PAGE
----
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Old 12-24-2005, 09:47 AM   #1
Richard Budig Richard Budig is offline
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Another question about yellow and raw umber




If raw umber is a "yellow," why is it that when you mix a little yellow ocher into raw umber, you get what I call a "curious" green?

Is there also a blue component to raw umber?
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Old 12-24-2005, 09:05 PM   #2
Alexandra Tyng Alexandra Tyng is offline
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Hi Richard,

I think the problem comes in when you start thinking about colors in categorical terms. If you want to group raw umber in the yellow category, then you have to define that category liberally. Looking at raw umber side-by-side with cadmium yellow, they are very different in color, transparency, tinting strength, chemical origin--just about every property. Personally, I don't think of raw umber as a yellow at all. But however you categorize it, it is a relatively neutral earth color.

In the photo below, I mixed some raw umber with white (left). Then I had some fun making "mud" with the primary colors the way we did as kids with poster paint, remember? I mixed cad yellow light, perylene red, and ultramarine blue with white in an attempt to approximate the same neutral shade. I think I came pretty close--maybe if I'd used cobalt blue or cad red light I would have made a more exact match.

Mud comes in many shades of brown/grey-brown/red-brown, etc. So does earth. Raw umber is cooler than, say, burnt umber, so theoretically it has more blue in it than burnt umber. Any relatively neutral color can be made with mixtures of complementary colors. Hope this is of some help in answering your question.

Alex
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Old 12-25-2005, 06:19 PM   #3
Richard Budig Richard Budig is offline
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Alexandra:

Thanks for your thoughts. I don't think of raw umber as yellow, either, but some do.

As Alice said, this gets curioser and curioser. If you mix something with yellow and get a green, you are inclined to think that you mixed something with a touch of blue/cool to the yellow.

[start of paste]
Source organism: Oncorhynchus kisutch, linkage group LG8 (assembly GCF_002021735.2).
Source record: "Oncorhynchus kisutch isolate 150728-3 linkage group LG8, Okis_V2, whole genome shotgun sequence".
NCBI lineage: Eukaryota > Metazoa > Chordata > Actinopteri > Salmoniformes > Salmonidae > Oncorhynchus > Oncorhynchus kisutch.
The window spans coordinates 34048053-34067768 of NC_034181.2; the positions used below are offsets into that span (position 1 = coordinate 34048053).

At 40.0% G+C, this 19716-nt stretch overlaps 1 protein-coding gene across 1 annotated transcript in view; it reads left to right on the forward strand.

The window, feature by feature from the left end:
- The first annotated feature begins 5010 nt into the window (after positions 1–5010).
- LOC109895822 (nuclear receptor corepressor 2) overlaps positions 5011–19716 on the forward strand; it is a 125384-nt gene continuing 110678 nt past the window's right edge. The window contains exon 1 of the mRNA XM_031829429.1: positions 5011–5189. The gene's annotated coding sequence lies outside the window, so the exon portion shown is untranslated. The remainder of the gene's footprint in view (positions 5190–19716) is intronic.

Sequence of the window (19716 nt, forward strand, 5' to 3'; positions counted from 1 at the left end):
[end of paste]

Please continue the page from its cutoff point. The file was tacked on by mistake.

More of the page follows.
I think RU is a neat "non-color." It can temper about anything . . . take the edge off, so to speak. It can also work well in warm or cool flesh tones.
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Old 12-25-2005, 07:31 PM   #4
Allan Rahbek Allan Rahbek is offline
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Richard,
As Alexandra just demonstrated, Raw Umber is a mixture of red, blue and yellow, but dominated by the yellow.

If your Raw Umber turns greenish in mixtures with Yellow Ochre it is because it is a greenish Umber ( containing a relatively larger share of blue ). The result of mixing colors will always be something in between the implicite colors

The three Raw Umbers shown below is from the same brand ( Artifex)and shows an almost Yellow Ochre variation called Yellow Umber. The Raw Umber Light is greenish and the last one named Raw Umber Deep is more reddish.


I have placed the 3 Umbers in the color wheel along with Burnt Sienna #4, Venetian Red #5 and Indian Red #6.

Color mixing is so simple to understand if one does not put the artificial names on them. Tell me what color is coffee ? Depends on the strength and if one uses milk and sugar. Pigeon Blue ? Burnt and Raw Umber ?
The reason why we use certain colors like Raw Umber is that the pigment is at hand from the nature, it is colored eath in a useful hue and strength, just like Cadmium Red is useful. Their position on the colorwheel is quite accidental and should be regarded as such.

I do not pick my colors for the palette from how I like their hue or character but from how they mix with others. That is because I prefer to break the colors to not use the same color / hue / value over and over again. I prefer to use as few colors / tubes as possible.

Allan
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